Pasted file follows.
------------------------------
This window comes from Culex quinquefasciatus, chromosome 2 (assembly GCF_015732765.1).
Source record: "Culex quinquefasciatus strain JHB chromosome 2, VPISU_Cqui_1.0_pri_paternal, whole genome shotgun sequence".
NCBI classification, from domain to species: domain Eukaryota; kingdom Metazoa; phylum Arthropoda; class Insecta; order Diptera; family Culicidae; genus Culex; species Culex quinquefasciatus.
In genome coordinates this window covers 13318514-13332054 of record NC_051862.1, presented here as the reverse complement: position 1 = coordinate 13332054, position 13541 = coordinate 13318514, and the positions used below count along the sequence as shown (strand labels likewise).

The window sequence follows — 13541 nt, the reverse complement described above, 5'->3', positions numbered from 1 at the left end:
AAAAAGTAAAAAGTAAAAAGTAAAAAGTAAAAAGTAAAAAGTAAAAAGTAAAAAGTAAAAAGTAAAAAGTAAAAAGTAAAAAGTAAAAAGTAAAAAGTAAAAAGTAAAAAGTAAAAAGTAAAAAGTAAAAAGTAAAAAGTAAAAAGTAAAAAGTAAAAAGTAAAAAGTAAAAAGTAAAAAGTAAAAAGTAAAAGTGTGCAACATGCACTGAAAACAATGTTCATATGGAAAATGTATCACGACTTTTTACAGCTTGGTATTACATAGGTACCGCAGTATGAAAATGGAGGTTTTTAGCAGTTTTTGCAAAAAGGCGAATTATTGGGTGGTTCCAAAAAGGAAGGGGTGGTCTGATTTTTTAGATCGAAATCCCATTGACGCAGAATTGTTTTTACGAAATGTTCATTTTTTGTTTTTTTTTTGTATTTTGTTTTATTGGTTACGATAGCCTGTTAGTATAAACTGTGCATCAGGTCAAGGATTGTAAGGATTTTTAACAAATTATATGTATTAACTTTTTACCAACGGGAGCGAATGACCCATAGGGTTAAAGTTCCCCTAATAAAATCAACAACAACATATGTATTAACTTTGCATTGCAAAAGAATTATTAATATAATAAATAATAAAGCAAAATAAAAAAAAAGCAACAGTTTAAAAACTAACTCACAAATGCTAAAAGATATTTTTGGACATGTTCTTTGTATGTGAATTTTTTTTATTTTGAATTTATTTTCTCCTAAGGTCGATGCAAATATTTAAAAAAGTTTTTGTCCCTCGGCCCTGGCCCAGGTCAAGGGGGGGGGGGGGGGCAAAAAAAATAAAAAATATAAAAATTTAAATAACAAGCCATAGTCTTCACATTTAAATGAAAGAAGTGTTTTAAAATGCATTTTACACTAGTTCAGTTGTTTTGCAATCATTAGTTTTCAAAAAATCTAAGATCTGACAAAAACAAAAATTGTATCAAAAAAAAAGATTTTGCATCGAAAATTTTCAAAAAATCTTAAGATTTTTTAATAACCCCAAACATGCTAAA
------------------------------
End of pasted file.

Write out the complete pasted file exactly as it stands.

This window comes from Culex quinquefasciatus, chromosome 2 (assembly GCF_015732765.1).
Source record: "Culex quinquefasciatus strain JHB chromosome 2, VPISU_Cqui_1.0_pri_paternal, whole genome shotgun sequence".
NCBI classification, from domain to species: domain Eukaryota; kingdom Metazoa; phylum Arthropoda; class Insecta; order Diptera; family Culicidae; genus Culex; species Culex quinquefasciatus.
In genome coordinates this window covers 13318514-13332054 of record NC_051862.1, presented here as the reverse complement: position 1 = coordinate 13332054, position 13541 = coordinate 13318514, and the positions used below count along the sequence as shown (strand labels likewise).

The window sequence follows — 13541 nt, the reverse complement described above, 5'->3', positions numbered from 1 at the left end:
AAAAAGTAAAAAGTAAAAAGTAAAAAGTAAAAAGTAAAAAGTAAAAAGTAAAAAGTAAAAAGTAAAAAGTAAAAAGTAAAAAGTAAAAAGTAAAAAGTAAAAAGTAAAAAGTAAAAAGTAAAAAGTAAAAAGTAAAAAGTAAAAAGTAAAAAGTAAAAAGTAAAAAGTAAAAAGTAAAAAGTAAAAAGTAAAAGTGTGCAACATGCACTGAAAACAATGTTCATATGGAAAATGTATCACGACTTTTTACAGCTTGGTATTACATAGGTACCGCAGTATGAAAATGGAGGTTTTTAGCAGTTTTTGCAAAAAGGCGAATTATTGGGTGGTTCCAAAAAGGAAGGGGTGGTCTGATTTTTTAGATCGAAATCCCATTGACGCAGAATTGTTTTTACGAAATGTTCATTTTTTGTTTTTTTTTTGTATTTTGTTTTATTGGTTACGATAGCCTGTTAGTATAAACTGTGCATCAGGTCAAGGATTGTAAGGATTTTTAACAAATTATATGTATTAACTTTTTACCAACGGGAGCGAATGACCCATAGGGTTAAAGTTCCCCTAATAAAATCAACAACAACATATGTATTAACTTTGCATTGCAAAAGAATTATTAATATAATAAATAATAAAGCAAAATAAAAAAAAAGCAACAGTTTAAAAACTAACTCACAAATGCTAAAAGATATTTTTGGACATGTTCTTTGTATGTGAATTTTTTTTATTTTGAATTTATTTTCTCCTAAGGTCGATGCAAATATTTAAAAAAGTTTTTGTCCCTCGGCCCTGGCCCAGGTCAAGGGGGGGGGGGGGGGCAAAAAAAATAAAAAATATAAAAATTTAAATAACAAGCCATAGTCTTCACATTTAAATGAAAGAAGTGTTTTAAAATGCATTTTACACTAGTTCAGTTGTTTTGCAATCATTAGTTTTCAAAAAATCTAAGATCTGACAAAAACAAAAATTGTATCAAAAAAAAAGATTTTGCATCGAAAATTTTCAAAAAATCTTAAGATTTTTTAATAACCCCAAACATGCTAAA